Cleaveland: What to know about Hepatitis C

Cleaveland: What to know about Hepatitis C

May 15th, 2014 by By Dr. Clif Cleaveland in Life Entertainment

Dr. Clif Cleaveland

Dr. Clif Cleaveland

A reader asked, "What is the significance of a positive blood test for hepatitis C in an asymptomatic adult?"

Hepatitis C (HCV), a virus that attacks the liver, is widespread, dangerous, underdiagnosed and very expensive to treat.

HCV is usually asymptomatic when first acquired. Over a 20- to 30-year period, the virus slowly and relentlessly attacks the liver in the majority of persons infected. Symptoms occur as progressive scarring, or cirrhosis, of the liver develops. Cirrhosis leads to fatigue, jaundice, swelling of the abdomen and risks of severe bleeding. HCV may cause liver cancer.

Liver transplantation may offer the only option for treatment when the disease is advanced.

Worldwide, an estimated 175 million people are infected with HCV. Three million Americans are affected.

Vaccines are available for protection against Hepatitis A (HAV), which is acquired from contaminated food and water, and Hepatitis B (HBV), which is acquired from blood and other bodily fluids. HBV may also lead to liver cancer. Guidelines are in place for the appropriate use of these vaccines.

HCV is acquired from blood and blood products. Tests are available to measure both the C virus and antibodies in human blood. Despite intensive research, however, no vaccine has yet been developed to protect against HCV infection.

A test to screen donated blood for HCV has been used in the United States since 1992. Transfusion before that year carries an uncertain risk for the disease. A one-time screening blood test for HCV is currently recommended for all Americans born between 1945 and 1965.

HCV may be transmitted from mother to fetus, through shared needles in illicit drug injections and from contaminated instruments used in tattoos and body piercings. There is a small risk of transmission via sexual intercourse. Health care workers and emergency responders are at risk, emphasizing the need for universal precautions for contact with any bodily fluids.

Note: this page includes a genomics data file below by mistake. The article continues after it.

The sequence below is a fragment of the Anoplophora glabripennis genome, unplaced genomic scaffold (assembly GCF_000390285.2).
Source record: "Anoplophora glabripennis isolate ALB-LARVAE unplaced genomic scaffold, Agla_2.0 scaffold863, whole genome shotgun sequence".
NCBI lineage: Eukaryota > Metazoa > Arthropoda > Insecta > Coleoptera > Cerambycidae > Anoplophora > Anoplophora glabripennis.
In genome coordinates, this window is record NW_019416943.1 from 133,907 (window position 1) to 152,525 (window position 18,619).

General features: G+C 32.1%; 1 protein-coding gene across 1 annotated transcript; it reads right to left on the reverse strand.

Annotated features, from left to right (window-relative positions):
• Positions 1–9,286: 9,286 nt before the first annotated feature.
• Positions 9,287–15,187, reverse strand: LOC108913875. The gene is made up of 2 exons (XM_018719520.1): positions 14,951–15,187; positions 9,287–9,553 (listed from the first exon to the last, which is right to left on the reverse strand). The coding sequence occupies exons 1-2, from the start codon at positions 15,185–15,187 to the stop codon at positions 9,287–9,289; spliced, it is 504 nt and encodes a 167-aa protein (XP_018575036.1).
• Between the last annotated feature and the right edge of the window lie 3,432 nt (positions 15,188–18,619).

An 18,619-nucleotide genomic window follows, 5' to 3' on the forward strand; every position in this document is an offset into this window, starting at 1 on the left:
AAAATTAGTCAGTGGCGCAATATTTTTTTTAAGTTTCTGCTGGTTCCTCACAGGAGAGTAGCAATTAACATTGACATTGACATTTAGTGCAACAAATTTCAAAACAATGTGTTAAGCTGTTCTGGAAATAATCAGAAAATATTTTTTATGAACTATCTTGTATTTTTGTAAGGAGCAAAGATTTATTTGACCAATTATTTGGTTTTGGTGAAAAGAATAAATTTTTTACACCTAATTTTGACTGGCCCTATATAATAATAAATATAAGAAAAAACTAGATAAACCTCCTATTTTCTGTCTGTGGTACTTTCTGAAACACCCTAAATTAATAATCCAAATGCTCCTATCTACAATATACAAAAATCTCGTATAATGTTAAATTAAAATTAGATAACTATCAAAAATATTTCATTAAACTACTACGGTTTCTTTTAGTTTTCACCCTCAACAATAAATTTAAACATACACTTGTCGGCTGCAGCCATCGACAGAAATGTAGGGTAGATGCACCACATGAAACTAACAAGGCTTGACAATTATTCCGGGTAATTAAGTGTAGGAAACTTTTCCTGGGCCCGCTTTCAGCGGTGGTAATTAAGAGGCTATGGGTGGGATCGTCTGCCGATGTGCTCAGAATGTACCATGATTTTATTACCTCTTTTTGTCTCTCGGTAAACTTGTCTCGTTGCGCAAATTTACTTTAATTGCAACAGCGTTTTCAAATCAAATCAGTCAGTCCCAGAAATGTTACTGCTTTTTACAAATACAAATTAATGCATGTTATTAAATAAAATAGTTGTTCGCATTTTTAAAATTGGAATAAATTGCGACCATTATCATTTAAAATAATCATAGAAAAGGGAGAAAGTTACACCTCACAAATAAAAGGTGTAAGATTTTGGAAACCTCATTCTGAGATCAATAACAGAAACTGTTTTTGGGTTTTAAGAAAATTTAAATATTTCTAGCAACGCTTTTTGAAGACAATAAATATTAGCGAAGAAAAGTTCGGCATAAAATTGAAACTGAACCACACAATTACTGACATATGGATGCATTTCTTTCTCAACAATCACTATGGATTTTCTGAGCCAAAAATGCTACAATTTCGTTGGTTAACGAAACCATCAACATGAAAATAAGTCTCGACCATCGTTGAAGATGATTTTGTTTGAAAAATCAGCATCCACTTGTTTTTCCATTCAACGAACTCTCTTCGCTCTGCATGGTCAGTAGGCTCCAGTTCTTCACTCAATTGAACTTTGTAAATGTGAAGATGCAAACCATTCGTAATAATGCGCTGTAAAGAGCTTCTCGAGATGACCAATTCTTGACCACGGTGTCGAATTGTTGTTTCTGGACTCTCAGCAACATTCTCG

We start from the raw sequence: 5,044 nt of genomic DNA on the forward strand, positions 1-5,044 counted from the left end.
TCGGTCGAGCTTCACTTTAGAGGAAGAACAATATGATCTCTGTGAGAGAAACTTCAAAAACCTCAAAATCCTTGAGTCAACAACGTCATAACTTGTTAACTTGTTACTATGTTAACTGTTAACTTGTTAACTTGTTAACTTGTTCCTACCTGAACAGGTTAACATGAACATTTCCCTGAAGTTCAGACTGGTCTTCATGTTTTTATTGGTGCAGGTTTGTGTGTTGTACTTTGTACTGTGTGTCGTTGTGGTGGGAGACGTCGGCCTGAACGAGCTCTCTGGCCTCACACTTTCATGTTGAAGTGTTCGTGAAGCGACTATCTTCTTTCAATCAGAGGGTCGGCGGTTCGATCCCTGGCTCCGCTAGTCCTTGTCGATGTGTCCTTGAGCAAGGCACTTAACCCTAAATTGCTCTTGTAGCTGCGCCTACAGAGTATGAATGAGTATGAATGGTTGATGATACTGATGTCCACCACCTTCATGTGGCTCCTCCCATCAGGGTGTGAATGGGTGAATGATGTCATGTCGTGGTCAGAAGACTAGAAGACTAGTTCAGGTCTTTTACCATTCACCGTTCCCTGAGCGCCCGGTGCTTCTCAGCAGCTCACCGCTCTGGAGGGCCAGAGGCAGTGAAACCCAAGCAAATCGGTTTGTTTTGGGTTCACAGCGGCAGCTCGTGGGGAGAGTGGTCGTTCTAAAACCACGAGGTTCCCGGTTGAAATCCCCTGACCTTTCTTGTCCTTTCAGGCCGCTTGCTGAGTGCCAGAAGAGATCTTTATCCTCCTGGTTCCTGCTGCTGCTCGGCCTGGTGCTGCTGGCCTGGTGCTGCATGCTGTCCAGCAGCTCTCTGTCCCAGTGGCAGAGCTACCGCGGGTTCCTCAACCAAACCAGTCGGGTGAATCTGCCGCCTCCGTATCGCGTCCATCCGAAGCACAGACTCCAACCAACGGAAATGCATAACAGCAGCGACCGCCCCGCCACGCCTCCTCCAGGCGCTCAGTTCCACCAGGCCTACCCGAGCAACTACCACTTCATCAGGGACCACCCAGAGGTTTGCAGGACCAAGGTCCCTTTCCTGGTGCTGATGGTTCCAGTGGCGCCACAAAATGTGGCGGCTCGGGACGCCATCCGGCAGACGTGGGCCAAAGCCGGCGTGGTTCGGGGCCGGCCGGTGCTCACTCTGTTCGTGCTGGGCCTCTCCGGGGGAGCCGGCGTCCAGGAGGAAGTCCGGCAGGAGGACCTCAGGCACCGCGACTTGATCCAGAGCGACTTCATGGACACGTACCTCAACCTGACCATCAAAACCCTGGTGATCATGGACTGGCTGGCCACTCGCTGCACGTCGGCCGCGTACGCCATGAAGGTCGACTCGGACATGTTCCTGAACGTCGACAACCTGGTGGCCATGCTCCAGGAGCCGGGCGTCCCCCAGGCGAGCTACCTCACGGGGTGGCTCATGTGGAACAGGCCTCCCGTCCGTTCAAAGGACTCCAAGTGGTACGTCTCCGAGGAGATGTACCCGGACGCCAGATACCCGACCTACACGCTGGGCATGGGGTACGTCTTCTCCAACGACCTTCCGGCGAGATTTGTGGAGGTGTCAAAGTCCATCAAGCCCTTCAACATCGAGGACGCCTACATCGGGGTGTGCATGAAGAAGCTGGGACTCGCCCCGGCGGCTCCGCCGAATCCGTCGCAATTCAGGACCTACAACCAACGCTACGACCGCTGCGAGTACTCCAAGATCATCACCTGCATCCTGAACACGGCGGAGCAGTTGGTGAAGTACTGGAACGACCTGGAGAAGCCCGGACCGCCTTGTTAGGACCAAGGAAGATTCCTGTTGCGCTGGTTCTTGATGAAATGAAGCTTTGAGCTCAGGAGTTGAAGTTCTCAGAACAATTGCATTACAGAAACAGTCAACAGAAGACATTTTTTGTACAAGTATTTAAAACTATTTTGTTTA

Most cases of HCV infection come to light when abnormalities are noted in blood work related to liver function. More-detailed laboratory study is then employed to assess the stage of the illness. A liver biopsy may be taken even deeper examination on the stage or severity of the disease.

No therapy may be needed for mild HCV infection. Close monitoring of liver function is essential. Anyone with HCV disease at any stage should avoid alcohol.

If studies indicate progressive liver disease due to HCV, a combination of medications can be used to rid the body of the virus. Therapy may, however, be associated with complex side-effects.

A new drug to treat HCV, Sovaldi, was recently approved by the Food and Drug Administration. Sovaldi must be taken with other anti-viral medication. A recommended three-month course of Sovaldi will cost an American patient approximately $85,000. The manufacturer has licensed drug companies in India to produce the drug much more cheaply for the Asian market. Debate continues about the cost and the effectiveness of Sovaldi.

The new drug raises a number of questions: How much did the drug cost to develop and to market? Should Americans bear the full cost for research and development? How much profit should a drug company realize from a new product? Should every insurance plan be required to cover every new drug that the FDA approves?

These questions apply to a number of new drugs for treating a variety of diseases in addition to HCV. We cannot dodge the challenge to formulate policy for appropriate pricing and use of new therapies.

Contact Clif Cleaveland at